Harrogate student to spend summer on sea turtle conservation project

22 May 2014

A Harrogate university student is to spend the summer helping to protect an endangered species of reptile.

Mollie Robinson, who is studying public relations & communications at Leeds Metropolitan University, will be joining a conservation project on the Greek island of Crete to monitor and raise awareness of Loggerhead Sea Turtles.

The 20-year-old, who is also an intern at Pannal-based Different PR, will spend five weeks working with volunteers from all over the world on the project run by Archelon Sea Turtle Protection Society Greece.

Mollie and her colleagues will spend their days monitoring sea turtle nests, helping to raise funds and awareness, and getting involved in the construction and maintenance of project sites and equipment.

Loggerhead Sea Turtle numbers have been in decline for a number of years due to man encroaching on its traditional nesting sites, and lights from nearby towns fooling hatchlings into travelling inland rather than out to sea.

Mollie said: This is one adventure I’m really looking forward to being a part of, and it’s the first time I have got this involved with a charity.
During my five weeks with the project I will be putting the skills I have learned at university and my placement into good use, by helping to raise public awareness of the decline of these wonderful creatures.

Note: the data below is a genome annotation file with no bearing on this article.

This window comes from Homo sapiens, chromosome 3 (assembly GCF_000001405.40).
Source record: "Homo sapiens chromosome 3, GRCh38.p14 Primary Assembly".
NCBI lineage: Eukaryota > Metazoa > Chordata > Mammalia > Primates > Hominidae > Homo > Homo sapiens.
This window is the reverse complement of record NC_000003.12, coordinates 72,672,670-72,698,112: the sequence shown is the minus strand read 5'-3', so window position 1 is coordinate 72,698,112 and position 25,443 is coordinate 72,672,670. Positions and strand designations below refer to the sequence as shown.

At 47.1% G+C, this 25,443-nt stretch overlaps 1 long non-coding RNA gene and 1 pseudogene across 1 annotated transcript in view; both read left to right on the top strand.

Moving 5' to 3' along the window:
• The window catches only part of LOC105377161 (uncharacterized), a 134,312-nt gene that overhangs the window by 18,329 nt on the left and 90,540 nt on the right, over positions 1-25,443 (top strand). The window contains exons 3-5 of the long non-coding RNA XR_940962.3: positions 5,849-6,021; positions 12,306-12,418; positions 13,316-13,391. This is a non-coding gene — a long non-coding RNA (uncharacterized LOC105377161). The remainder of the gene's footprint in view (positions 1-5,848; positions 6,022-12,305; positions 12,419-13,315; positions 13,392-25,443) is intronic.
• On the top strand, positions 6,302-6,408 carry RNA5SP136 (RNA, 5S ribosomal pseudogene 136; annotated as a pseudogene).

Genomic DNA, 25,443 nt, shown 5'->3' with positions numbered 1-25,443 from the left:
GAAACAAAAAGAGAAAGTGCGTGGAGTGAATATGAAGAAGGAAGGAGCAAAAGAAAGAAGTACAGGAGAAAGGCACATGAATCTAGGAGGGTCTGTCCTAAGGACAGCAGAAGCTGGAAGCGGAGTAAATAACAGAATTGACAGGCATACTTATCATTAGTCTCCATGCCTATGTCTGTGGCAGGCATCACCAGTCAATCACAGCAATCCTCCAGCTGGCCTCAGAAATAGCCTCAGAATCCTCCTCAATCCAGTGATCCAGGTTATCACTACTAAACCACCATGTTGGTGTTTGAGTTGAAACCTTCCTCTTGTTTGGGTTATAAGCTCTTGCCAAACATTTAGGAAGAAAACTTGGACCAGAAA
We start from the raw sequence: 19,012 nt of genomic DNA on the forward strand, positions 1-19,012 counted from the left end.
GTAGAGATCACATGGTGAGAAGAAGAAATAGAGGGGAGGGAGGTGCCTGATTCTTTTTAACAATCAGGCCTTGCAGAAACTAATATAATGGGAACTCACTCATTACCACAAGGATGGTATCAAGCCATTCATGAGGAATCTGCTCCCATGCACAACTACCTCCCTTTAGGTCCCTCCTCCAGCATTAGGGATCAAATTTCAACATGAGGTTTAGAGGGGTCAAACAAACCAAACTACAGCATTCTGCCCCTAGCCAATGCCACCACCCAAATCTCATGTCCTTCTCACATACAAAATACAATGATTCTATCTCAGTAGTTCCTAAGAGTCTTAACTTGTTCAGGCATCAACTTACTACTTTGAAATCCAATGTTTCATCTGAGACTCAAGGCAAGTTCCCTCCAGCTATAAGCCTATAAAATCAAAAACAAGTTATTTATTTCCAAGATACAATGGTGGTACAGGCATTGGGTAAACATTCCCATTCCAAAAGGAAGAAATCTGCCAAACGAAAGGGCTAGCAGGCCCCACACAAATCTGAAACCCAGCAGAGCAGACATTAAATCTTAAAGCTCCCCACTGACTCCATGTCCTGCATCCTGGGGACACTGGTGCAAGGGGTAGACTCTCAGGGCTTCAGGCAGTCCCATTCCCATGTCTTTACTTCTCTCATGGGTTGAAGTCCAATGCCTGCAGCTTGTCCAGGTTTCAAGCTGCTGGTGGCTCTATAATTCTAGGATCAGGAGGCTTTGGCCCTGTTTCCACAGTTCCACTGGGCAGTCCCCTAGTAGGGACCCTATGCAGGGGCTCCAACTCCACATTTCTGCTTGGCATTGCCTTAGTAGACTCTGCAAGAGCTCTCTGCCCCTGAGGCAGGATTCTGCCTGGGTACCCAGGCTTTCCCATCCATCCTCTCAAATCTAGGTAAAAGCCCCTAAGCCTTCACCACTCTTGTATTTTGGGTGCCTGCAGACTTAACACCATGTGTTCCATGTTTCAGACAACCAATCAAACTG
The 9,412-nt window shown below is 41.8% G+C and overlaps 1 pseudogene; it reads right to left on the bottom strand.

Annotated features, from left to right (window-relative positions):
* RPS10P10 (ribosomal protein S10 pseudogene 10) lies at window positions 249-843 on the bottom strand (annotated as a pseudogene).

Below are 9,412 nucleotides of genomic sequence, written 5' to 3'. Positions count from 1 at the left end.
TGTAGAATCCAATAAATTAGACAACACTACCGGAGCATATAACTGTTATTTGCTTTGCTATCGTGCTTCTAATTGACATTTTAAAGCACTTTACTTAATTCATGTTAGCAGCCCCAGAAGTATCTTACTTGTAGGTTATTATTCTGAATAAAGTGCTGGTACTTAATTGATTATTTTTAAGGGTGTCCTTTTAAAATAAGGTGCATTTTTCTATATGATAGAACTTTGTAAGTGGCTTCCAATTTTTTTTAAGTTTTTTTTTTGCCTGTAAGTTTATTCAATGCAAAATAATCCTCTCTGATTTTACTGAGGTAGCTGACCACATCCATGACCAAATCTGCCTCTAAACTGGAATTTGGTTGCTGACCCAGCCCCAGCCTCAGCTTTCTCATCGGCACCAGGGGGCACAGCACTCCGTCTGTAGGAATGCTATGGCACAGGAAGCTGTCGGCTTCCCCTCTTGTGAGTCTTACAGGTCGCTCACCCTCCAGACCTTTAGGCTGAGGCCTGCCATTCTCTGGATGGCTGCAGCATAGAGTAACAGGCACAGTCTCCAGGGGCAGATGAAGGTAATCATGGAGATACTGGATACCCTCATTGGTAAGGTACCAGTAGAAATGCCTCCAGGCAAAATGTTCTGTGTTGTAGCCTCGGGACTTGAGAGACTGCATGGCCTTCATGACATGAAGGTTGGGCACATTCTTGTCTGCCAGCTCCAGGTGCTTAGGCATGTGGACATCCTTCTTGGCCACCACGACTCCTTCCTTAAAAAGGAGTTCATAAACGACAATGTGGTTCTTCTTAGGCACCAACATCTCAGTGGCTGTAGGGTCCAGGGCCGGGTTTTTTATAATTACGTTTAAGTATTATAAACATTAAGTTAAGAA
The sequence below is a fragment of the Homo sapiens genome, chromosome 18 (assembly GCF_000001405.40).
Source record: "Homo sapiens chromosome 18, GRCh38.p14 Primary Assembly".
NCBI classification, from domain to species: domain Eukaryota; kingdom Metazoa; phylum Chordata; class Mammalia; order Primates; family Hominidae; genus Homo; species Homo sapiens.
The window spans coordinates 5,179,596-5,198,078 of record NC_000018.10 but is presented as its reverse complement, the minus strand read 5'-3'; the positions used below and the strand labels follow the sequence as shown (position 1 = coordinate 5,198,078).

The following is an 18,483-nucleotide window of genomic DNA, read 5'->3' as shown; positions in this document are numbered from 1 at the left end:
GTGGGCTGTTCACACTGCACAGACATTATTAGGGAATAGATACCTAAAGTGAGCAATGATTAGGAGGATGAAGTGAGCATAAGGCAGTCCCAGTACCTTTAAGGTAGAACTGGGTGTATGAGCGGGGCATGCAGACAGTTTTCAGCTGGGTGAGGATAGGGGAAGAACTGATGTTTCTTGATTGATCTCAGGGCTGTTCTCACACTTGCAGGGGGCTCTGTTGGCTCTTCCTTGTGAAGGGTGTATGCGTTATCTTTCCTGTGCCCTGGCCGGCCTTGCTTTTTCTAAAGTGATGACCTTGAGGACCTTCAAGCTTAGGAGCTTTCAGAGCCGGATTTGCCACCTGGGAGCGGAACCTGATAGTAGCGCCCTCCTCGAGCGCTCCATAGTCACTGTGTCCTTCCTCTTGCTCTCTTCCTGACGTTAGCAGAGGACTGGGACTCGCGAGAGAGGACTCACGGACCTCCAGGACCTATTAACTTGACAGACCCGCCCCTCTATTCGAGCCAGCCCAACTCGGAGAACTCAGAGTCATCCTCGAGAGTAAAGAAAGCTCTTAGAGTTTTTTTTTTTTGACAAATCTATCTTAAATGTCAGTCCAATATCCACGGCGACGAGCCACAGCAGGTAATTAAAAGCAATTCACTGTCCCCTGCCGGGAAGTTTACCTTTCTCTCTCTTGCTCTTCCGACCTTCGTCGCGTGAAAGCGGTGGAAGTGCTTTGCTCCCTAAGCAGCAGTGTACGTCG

The project most appealed to me for its relevance to the island’s history and culture. The Loggerhead Sea Turtle has long-standing significance to Greece’s heritage and it’s important the turtle is protected and help is given to boosting their numbers.

Mollie has already begun fund-raising for the charity. Last week she and other Leeds Metropolitan University students participating in the project packed bags at Ilkley Marks & Spencer, where they raised approximately £170.

Further information about the charity and project can be found at: http://www.archelon.gr/index_eng.php

1 Comment

  1. Hi. I think it is interesting that you mentioned man as causing the decline in turtles. It could also be an indication of the rapid change in climate. Turtles have been surviving for years alongside man. Just a thought.

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